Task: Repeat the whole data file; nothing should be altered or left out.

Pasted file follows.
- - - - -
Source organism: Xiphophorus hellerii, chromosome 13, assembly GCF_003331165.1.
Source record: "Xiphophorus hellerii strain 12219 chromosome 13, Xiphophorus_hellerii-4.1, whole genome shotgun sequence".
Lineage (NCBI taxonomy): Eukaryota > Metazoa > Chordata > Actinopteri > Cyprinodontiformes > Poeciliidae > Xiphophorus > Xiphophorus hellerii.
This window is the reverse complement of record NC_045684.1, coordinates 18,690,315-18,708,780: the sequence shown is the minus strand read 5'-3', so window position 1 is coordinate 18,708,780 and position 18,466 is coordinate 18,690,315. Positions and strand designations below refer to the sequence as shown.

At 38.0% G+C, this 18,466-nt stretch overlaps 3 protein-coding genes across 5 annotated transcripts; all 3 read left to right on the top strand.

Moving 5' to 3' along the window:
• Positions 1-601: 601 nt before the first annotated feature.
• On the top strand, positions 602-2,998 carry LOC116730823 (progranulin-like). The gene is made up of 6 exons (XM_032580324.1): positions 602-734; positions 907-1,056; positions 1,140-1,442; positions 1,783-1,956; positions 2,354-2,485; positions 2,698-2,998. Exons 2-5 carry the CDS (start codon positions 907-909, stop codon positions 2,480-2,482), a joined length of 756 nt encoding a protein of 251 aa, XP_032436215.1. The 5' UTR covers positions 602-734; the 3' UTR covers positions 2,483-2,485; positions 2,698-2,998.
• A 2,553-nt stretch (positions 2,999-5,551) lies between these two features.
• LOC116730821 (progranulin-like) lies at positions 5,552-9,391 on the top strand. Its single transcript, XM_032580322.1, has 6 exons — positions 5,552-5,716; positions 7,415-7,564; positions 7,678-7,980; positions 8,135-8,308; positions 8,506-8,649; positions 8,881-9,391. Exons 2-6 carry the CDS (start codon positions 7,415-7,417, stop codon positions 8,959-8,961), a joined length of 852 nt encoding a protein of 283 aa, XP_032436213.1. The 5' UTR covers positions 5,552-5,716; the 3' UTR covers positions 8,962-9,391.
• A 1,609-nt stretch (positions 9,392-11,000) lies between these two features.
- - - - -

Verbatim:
Source organism: Xiphophorus hellerii, chromosome 13, assembly GCF_003331165.1.
Source record: "Xiphophorus hellerii strain 12219 chromosome 13, Xiphophorus_hellerii-4.1, whole genome shotgun sequence".
Lineage (NCBI taxonomy): Eukaryota > Metazoa > Chordata > Actinopteri > Cyprinodontiformes > Poeciliidae > Xiphophorus > Xiphophorus hellerii.
This window is the reverse complement of record NC_045684.1, coordinates 18,690,315-18,708,780: the sequence shown is the minus strand read 5'-3', so window position 1 is coordinate 18,708,780 and position 18,466 is coordinate 18,690,315. Positions and strand designations below refer to the sequence as shown.

At 38.0% G+C, this 18,466-nt stretch overlaps 3 protein-coding genes across 5 annotated transcripts; all 3 read left to right on the top strand.

Moving 5' to 3' along the window:
• Positions 1-601: 601 nt before the first annotated feature.
• On the top strand, positions 602-2,998 carry LOC116730823 (progranulin-like). The gene is made up of 6 exons (XM_032580324.1): positions 602-734; positions 907-1,056; positions 1,140-1,442; positions 1,783-1,956; positions 2,354-2,485; positions 2,698-2,998. Exons 2-5 carry the CDS (start codon positions 907-909, stop codon positions 2,480-2,482), a joined length of 756 nt encoding a protein of 251 aa, XP_032436215.1. The 5' UTR covers positions 602-734; the 3' UTR covers positions 2,483-2,485; positions 2,698-2,998.
• A 2,553-nt stretch (positions 2,999-5,551) lies between these two features.
• LOC116730821 (progranulin-like) lies at positions 5,552-9,391 on the top strand. Its single transcript, XM_032580322.1, has 6 exons — positions 5,552-5,716; positions 7,415-7,564; positions 7,678-7,980; positions 8,135-8,308; positions 8,506-8,649; positions 8,881-9,391. Exons 2-6 carry the CDS (start codon positions 7,415-7,417, stop codon positions 8,959-8,961), a joined length of 852 nt encoding a protein of 283 aa, XP_032436213.1. The 5' UTR covers positions 5,552-5,716; the 3' UTR covers positions 8,962-9,391.
• A 1,609-nt stretch (positions 9,392-11,000) lies between these two features.